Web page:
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PSY 1010 Chapter 11 Notes

by: Aliyah Becker

PSY 1010 Chapter 11 Notes PSY 1010

Marketplace > Saint Louis University > Psychlogy > PSY 1010 > PSY 1010 Chapter 11 Notes
Aliyah Becker

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These notes discuss the information in Chapter 11 -Personality Theory and Assessment
Introductory Psychology
Kristin Kiddoo
Class Notes
personality, Personality Theory and Assessment, Chapter 11
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This 5 page Class Notes was uploaded by Aliyah Becker on Sunday January 31, 2016. The Class Notes belongs to PSY 1010 at Saint Louis University taught by Kristin Kiddoo in Spring 2015. Since its upload, it has received 20 views. For similar materials see Introductory Psychology in Psychlogy at Saint Louis University.


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Date Created: 01/31/16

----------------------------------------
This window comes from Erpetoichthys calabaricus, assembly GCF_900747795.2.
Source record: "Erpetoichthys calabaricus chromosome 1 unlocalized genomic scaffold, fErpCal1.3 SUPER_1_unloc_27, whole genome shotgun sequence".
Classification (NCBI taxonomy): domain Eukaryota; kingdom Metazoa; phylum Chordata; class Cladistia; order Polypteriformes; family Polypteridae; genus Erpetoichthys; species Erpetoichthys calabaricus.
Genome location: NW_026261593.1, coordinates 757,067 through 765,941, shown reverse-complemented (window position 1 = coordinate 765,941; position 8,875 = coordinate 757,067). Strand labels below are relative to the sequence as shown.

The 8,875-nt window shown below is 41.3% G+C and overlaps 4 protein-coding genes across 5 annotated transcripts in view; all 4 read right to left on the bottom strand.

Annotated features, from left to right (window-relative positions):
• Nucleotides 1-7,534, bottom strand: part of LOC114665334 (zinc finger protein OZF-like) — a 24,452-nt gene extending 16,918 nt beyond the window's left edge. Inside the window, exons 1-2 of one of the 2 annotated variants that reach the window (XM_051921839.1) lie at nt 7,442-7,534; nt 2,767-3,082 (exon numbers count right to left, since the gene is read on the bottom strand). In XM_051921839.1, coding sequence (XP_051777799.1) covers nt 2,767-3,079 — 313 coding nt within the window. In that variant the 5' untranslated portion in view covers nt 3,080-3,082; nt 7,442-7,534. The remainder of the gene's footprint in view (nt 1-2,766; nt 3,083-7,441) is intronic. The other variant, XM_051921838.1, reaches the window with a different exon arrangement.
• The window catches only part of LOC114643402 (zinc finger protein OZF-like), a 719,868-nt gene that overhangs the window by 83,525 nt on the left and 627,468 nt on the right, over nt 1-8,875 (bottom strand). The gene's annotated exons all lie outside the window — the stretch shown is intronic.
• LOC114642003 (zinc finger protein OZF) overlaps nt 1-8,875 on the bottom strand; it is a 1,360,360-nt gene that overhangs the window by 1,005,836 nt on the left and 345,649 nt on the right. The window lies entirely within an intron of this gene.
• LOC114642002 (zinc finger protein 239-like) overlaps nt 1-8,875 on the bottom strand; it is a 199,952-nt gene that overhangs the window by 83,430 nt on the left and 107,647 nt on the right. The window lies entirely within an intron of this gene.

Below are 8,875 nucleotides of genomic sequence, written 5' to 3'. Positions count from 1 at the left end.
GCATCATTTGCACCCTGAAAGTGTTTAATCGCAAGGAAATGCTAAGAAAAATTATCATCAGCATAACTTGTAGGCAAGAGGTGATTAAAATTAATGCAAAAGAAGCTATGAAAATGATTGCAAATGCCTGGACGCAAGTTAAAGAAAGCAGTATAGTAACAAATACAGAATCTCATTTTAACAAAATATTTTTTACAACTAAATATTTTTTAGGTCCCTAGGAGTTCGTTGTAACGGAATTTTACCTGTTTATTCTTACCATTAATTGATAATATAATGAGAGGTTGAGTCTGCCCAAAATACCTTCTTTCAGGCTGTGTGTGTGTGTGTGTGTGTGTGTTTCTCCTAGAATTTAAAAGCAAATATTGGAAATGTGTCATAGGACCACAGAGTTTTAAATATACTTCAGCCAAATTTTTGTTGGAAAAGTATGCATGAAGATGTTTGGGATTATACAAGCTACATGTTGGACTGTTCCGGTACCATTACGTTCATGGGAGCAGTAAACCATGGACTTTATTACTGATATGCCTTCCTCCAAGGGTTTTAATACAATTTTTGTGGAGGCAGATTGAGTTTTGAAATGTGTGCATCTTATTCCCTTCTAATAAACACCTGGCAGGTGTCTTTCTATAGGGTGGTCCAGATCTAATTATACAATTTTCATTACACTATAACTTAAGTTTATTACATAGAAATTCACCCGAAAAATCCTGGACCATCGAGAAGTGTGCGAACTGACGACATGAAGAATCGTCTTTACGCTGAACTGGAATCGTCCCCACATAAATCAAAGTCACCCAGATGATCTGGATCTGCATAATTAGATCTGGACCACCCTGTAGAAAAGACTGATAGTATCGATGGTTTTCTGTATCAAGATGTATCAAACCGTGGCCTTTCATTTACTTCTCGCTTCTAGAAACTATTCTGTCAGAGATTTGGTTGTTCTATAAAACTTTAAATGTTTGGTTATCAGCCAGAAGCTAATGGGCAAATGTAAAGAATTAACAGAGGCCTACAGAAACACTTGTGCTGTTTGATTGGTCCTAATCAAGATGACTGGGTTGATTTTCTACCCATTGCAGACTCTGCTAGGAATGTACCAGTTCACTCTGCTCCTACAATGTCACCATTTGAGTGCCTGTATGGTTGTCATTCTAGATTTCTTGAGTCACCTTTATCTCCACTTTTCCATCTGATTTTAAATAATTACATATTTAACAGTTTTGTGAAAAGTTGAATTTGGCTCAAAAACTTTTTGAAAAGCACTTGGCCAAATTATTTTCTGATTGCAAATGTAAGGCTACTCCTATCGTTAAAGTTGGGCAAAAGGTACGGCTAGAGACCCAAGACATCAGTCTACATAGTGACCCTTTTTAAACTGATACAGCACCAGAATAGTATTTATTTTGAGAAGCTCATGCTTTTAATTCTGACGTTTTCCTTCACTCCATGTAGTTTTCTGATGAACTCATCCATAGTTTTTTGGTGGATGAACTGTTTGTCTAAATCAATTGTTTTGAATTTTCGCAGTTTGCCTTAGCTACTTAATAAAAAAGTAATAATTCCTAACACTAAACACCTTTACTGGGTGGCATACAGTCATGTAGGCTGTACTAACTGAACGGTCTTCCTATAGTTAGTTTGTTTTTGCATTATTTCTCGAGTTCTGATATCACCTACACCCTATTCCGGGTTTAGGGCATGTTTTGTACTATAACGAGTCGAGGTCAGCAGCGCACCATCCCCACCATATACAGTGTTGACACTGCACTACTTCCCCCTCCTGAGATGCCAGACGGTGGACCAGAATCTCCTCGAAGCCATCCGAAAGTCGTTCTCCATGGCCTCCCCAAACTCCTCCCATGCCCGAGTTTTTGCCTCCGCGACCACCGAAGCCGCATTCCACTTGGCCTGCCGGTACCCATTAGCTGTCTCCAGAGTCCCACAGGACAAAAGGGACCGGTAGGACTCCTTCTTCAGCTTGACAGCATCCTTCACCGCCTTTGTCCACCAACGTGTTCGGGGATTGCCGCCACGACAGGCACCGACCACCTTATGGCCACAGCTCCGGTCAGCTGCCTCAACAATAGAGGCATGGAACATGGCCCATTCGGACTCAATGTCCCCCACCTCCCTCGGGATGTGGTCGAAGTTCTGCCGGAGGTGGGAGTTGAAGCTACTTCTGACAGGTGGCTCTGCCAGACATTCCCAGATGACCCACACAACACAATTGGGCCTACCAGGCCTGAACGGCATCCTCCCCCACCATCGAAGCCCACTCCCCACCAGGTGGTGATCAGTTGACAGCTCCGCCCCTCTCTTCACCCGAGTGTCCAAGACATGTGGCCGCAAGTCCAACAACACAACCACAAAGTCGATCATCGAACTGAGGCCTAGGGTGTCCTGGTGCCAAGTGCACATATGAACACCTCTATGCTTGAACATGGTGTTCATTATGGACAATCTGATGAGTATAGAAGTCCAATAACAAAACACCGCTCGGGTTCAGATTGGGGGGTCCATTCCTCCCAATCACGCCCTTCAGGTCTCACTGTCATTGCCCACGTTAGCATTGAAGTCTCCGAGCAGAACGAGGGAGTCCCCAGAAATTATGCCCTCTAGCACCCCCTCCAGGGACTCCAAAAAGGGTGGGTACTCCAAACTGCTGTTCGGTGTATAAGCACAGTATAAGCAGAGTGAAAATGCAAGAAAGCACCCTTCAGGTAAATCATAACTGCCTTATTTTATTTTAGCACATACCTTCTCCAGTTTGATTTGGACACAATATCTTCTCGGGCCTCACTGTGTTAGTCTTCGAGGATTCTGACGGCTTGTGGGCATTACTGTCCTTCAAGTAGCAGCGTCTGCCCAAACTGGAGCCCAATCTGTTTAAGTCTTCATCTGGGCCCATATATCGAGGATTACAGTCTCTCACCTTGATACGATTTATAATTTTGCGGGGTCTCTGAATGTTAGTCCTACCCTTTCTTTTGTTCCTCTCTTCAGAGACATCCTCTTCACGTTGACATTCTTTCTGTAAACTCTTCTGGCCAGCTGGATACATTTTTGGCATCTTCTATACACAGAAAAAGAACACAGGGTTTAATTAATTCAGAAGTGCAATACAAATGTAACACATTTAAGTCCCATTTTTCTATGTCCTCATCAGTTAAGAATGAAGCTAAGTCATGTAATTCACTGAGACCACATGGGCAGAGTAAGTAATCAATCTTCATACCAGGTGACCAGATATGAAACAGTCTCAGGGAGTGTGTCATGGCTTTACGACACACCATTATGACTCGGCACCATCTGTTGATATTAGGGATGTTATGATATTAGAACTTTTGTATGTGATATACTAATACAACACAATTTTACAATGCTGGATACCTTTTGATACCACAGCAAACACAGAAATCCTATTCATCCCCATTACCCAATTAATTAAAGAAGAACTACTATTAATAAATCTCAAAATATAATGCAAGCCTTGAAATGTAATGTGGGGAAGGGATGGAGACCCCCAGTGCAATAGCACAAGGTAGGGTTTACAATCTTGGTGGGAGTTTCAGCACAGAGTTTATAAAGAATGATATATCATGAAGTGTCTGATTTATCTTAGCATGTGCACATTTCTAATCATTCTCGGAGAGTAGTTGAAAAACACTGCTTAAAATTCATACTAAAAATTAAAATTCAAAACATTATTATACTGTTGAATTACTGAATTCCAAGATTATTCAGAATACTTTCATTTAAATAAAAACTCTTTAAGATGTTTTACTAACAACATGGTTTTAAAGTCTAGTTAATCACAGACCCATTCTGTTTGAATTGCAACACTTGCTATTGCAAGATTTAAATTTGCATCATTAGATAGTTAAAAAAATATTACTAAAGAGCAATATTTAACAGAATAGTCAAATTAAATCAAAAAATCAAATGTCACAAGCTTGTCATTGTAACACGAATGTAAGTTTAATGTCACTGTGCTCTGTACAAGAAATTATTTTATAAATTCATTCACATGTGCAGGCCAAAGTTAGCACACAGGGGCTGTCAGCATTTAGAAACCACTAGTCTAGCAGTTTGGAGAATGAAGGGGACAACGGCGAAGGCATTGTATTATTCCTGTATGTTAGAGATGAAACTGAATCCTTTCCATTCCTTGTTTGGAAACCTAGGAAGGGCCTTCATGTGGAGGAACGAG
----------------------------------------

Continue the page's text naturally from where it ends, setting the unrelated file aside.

Chapter 11: Personality Theory and Assessment Personality: A person’s characteristic patterns of behaving, thinking, and feeling Psychoanalytic Theories Freud and Psychoanalysis  Psychoanalysis: Freud’s term for his theory of personality and his therapy for treating psychological disorders Freud’s Theory of Personality  EGO, ID, SUPERGO  Conscious: Everything we are thinking about at any given moment  Preconscious: Thoughts and feelings we can easily bring to mind  Unconscious: Thoughts and feelings that are difficult to call up because they have been repressed Defense Mechanisms 1. Denial: Refusing to acknowledge consciously the existence of danger or a threatening situation 2. Repression: Involuntarily removing an unpleasant memory, thought, or perception from consciousness or barring disturbing sexual and aggressive impulses from consciousness 3. Projection: Attributing one’s own undesirable traits, thoughts, behaviors, or impulses to another 4. Rationalization: Supplying a logical, rational, or socially acceptable reason rather than the real reason for an action or event 5. Regression: Reverting to a behavior that might have reduced anxiety at an earlier stage of development 6. Reaction Formation: Expressing exaggerated ideas and emotions that are the opposite of disturbing, unconscious impulses and desires. 7. Displacement: Substituting a less threatening object or person for the original object of a sexual or aggressive impulse. 8. Sublimation: Rechanneling sexual and aggressive energy into pursuits or accomplishments that society considers acceptable or even admirable The Psychosexual Stages of Development 1. Oral Stage When: Birth – 1 Year What Occurs? Weaning, oral gratification from sucking, eating, and biting 2. Anal Stage When: 1 – 3 Years What Occurs? Toilet training, gratification from expelling and withholding feces 3. Phallic (Oedipal) Stage When: 3 – 5 or 6 Years What Occurs? Oedipal conflict; sexual curiosity; masturbation 4. Latency Stage When: 5 or 6 – Puberty What Occurs? Period of sexual calm; interest in school, hobbies, same-sex friends 5. Genital Stage When: Begins at Puberty What Occurs? Revival of sexual interests; establishment of mature sexual relationships Evaluating Freud’s Contribution  Freud is credited with calling attention to: o The unconscious o The importance of early childhood experiences o The role of defense mechanisms  However, his theory is often criticized because it defies scientific testing The Neo-Freudians  Carl Jung o Personality consists of three parts  Ego  Personal unconscious  Collective unconscious (archetypes)  Alfred Adler o Predominant force of the personality is the drive to  Overcome and compensate for feelings of weakness and inferiority  Strive for superiority or significance  Karen Horney o Work centered on two main themes  The neurotic personality  Feminine psychology  Childhood anxiety Humanistic Theories Two Humanistic Theories  Abraham Maslow o Self-Actualization: Developing to one’s fullest potential o Peak Experiences: Experiences of deep meaning, insight, and harmony within oneself and with the universe.  Carl Rogers o Conditions of Worth: Conditions on which the positive regard of others rests o Unconditioned Positive Regard: Unqualified caring and nonjudgmental acceptance of another Self Esteem  One source of variations in self-esteem arises from comparisons of actual to desired traits  Self-esteem is fairly stable from childhood through the late adult years  By age 7, most children have a sense of global self-esteem. Trait Theories Traits: Personal qualities or characteristics, which are stable across situations that are used to describe or explain personality. Early Trait Theories  Gordon Allport o Cardinal Trait: Viewed as the most defining trait of a person o Central Trait: A brief list of traits that show up in most of our behaviors  Raymond Cattell o Surface Trait: Observable qualities of personality o Source Trait: Deeper, more general, underlying personality factors  Hans Eysenck o The three most important dimensions of personality  Psychoticism  Extroversion  Neuroticism The Five-Factor Model 1. Openness  Imaginative vs. practical  Preference for variety vs. preference for routine  Independent vs. conforming 2. Conscientiousness  Organized vs. disorganized  Careful vs. careless  Disciplined vs. impulsive 3. Extraversion  Sociable vs. retiring  Fun-loving vs. sober  Affectionate vs. reserved 4. Agreeableness  Soft-hearted vs. ruthless  Trusting vs. suspicious  Helpful vs. uncooperative 5. Neuroticism  Calm vs. anxious  Secure vs. insecure  Self-satisfied vs. self-pitying Personality and Culture  Individualist Cultures: Encourage people to view themselves as separate from others and to value independence and assertiveness  Collectivist Cultures: Emphasize social connectedness among people and encourage individuals to define themselves in terms of their social relationships Social-Cognitive Theories The Situation-Trait Debate  An ongoing discussion among psychologists about the relative importance of factors within the situation and factors within the person in accounting for behavior  Initiated by Walter Mischel  Reciprocal Determinism o Bandura’s concept of a mutually influential relationship among:  Behavior  Cognitive factors  Environment Self-Efficacy and Locus of Control  Self-efficacy: The perception a person has of his or her ability to perform competently whatever is attempted  Locus of Control: o Internal Locus of Control: People who see themselves as primarily in control of their behavior and its consequences o External Locus of Control: People who perceive what happens to them to be in the hands of fate, luck, or chance Social-Cognitive Perspective  Learned Helplessness: o Uncontrollable bad events  Perceived lack of control  generalized helpless behavior Personality Assessment Observations, Interviews, and Rating Scales  Behavioral Assessment: Used to count and record the frequency of particular behaviors  Structured Interviews: Used to compare the responses of one interviewee to those of others given under similar circumstances  Rating Scales: Used to quantify behaviors that occur during observations or interviews. Personality Inventories  Paper and pencil test with questions about a person’s thoughts, feelings, and behaviors o Measures several dimensions of personality o Can be scored according to a standard procedure  MMPI-2: Used to screen for and diagnose psychiatric problems and disorders  CPI: Developed especially for typical individuals aged 13 and older  MBTI: Useful for measuring normal individual differences; based on Carl Jung’s theory of personality Projective Tests  People respond to inkblots or drawings of ambiguous human situations by projecting their inner thoughts, feelings, fears, or conflicts onto the test materials o Rorschach Inkblot Method o Thematic Apperception Test (TAT)